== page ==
There are over 12,000 tipi rings found in the park. The park has thousands of archaeological areas and is one of the largest concentrations of undisturbed pre-contact cultural resources in Canada.
The Métis hunted Bison in the region for decades. Evidence of their presence is in the Pinto Horse Buttes. With the disappearance of the Bison, the Métis dispersed. A few families settled near the Wood Mountain Uplands and few others settled near Lac Pelletier.
Top Dogtown Trail. “Listen to the rare Black-tailed Prairie Dogs bark at your approach as you stroll across the Top Dogtown on this hard surfaced, level trail.” Well it sounds exciting except regular dogs can’t go on the trail, I’m told. Possible turf war.
The park information person had a map of a 22Km Backcountry loop. It hadn’t rained so she said the roads should be good. As I got on the trail a big sign said no cell, no services, be prepared for emergencies. I had two pugs, a bottle of water and a bag of chips. We are ready.
An abandoned farmstead
An information board noting the wildlife you can encounter.
There is a sign telling people to slow down to 30 because there is known wildlife in the area. Int this case it was the Prairie Dog colony.
Another few kilometres down the gravel road and there is another one.
The map she gave me showed the Borderlands Lookout to be part of the 22 km loop. However, after having followed the sign and turned left, I drove for another 5 km before I got to it. And this is doing 50 kmh. I wasn’t that impressed after all the driving.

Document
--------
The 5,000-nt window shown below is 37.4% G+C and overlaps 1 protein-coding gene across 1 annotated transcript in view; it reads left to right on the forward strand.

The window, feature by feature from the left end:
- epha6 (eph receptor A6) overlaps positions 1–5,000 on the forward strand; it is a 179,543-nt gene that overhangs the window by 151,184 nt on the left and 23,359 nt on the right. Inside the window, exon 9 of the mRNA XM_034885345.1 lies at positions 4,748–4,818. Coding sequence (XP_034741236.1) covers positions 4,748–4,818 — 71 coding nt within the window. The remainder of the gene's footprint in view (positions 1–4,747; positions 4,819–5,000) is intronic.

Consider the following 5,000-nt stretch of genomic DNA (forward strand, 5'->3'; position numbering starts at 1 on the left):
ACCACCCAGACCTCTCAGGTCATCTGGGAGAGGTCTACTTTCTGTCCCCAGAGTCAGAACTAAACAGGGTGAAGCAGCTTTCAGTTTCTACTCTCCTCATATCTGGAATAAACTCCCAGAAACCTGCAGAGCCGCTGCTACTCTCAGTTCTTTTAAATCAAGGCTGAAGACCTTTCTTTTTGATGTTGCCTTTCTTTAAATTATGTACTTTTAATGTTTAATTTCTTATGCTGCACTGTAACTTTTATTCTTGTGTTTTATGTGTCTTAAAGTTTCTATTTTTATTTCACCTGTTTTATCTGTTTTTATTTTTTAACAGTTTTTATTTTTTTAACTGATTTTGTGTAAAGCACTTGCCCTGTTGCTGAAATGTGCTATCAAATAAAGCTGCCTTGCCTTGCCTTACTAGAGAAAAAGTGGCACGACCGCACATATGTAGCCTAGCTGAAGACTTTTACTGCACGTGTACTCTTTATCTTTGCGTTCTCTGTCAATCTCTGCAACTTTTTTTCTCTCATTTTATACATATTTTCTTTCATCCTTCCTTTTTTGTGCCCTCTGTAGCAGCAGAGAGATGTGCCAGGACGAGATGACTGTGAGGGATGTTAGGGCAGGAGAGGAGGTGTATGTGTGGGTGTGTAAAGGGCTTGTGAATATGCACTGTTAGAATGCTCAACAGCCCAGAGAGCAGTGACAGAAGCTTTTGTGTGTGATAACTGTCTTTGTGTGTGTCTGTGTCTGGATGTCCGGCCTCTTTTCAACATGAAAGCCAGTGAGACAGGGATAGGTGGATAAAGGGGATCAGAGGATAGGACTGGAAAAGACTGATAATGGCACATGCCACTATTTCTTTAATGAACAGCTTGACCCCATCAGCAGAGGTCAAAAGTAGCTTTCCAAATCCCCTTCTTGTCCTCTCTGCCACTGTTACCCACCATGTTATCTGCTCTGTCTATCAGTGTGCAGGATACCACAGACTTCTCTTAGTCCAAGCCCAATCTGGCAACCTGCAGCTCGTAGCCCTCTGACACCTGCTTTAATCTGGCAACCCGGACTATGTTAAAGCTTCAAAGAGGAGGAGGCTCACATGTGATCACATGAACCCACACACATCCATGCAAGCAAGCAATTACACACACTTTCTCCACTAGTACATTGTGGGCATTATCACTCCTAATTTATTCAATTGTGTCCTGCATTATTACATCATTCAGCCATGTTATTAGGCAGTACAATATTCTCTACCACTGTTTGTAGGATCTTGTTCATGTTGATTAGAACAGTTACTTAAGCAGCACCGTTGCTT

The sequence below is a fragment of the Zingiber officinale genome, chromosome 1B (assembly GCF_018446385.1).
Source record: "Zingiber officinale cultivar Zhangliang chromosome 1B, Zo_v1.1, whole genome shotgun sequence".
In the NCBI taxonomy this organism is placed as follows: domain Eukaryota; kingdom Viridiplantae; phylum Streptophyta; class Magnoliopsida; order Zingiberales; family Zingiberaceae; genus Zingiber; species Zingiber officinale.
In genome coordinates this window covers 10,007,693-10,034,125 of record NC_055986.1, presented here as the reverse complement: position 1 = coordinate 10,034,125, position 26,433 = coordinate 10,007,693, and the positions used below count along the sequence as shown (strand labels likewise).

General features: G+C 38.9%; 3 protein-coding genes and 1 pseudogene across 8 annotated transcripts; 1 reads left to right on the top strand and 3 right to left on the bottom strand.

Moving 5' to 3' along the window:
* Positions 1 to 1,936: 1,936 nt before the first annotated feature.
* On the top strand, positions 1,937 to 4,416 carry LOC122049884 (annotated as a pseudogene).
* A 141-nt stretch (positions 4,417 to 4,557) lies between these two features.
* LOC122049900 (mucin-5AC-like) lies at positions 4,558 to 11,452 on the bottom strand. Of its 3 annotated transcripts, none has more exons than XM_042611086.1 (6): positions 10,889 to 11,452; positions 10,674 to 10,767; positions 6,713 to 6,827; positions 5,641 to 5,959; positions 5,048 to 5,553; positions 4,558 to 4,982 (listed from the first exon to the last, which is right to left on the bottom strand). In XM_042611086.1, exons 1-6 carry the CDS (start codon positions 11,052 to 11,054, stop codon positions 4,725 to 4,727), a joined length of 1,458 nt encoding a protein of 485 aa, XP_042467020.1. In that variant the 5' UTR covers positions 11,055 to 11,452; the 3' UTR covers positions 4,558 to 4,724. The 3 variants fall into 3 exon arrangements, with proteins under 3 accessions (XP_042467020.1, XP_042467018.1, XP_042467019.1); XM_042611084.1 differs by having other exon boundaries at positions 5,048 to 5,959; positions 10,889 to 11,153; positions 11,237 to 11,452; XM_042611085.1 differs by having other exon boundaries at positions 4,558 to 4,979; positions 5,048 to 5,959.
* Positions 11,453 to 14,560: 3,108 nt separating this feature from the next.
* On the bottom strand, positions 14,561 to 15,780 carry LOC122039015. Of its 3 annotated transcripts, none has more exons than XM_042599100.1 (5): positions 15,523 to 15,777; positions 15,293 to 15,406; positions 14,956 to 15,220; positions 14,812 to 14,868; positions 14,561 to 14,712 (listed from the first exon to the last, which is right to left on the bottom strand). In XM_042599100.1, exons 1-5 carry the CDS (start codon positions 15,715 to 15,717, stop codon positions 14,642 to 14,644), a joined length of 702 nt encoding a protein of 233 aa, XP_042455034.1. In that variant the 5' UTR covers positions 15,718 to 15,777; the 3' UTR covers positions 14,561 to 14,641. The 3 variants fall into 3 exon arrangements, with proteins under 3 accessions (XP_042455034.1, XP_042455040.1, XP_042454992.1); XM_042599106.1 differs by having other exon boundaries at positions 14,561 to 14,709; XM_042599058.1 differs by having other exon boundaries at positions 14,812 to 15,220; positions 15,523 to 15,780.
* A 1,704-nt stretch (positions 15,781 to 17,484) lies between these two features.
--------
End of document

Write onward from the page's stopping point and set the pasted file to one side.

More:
I did go over to the promontory that I saws. Sure enough it was a much better view. I suppose the Lookout is meant to be walked around. However, did I mention one of the wildlife encounters are rattlesnakes? So I’m not doing that many walkabouts.
The signage was not very good. I didn’t know whether to take the Lookout road back to the left turn, or to continue with the promontory road. There was the National Parks logo so I knew it was going into the park. I took that one and ended up going back in the same direction – not in a loop.
Dark Sky Preserve. One of many Dark Sky Preserves in Canada, the Grasslands National Park Dark Sky Preserve is one of the largest and darkest in the world covering 527 sq km. During the International Year of Astronomy, the Royal Astronomical Society of Canada declared Grasslands National Park a Dark Sky Preserve (2009).
The darkness allows for natural green sky-glow to almost always be seen on the horizon, and it is not unusual for observers to notice they have several shadows on the ground cast by the bright stars and planets.
As I was setting up the tent I heard the most god-awful scream. I thought it was a coyote. No, Greta had fallen into a gopher hole and couldn’t get out.
There isn’t a fire ban in the park. I got a fire permit, collected the wood and started a campfire. This is only the second one of the trip but it was nice. I had picked up a couple of cans of Paddock Wood Brewing – Red Hammer Amber Ale and Sun Seeker Hazy IPA. They had been on ice so went to get them. The whole car was pretty much covered in red dust. Should I wash it or let Hertz handle it. They are going to add a cleaning charge to my bill anyway.
Eve was already in the tent sleeping. I picked up Greta and held her in my lap. The fire didn’t bother her. I alternated my gaze between Greta and the distant hills.
I put her in the tent to sleep and went back to the fire. However, I looked over and could see her little head peaking out, eyes staring at me. “When are you coming to bed?” she is saying.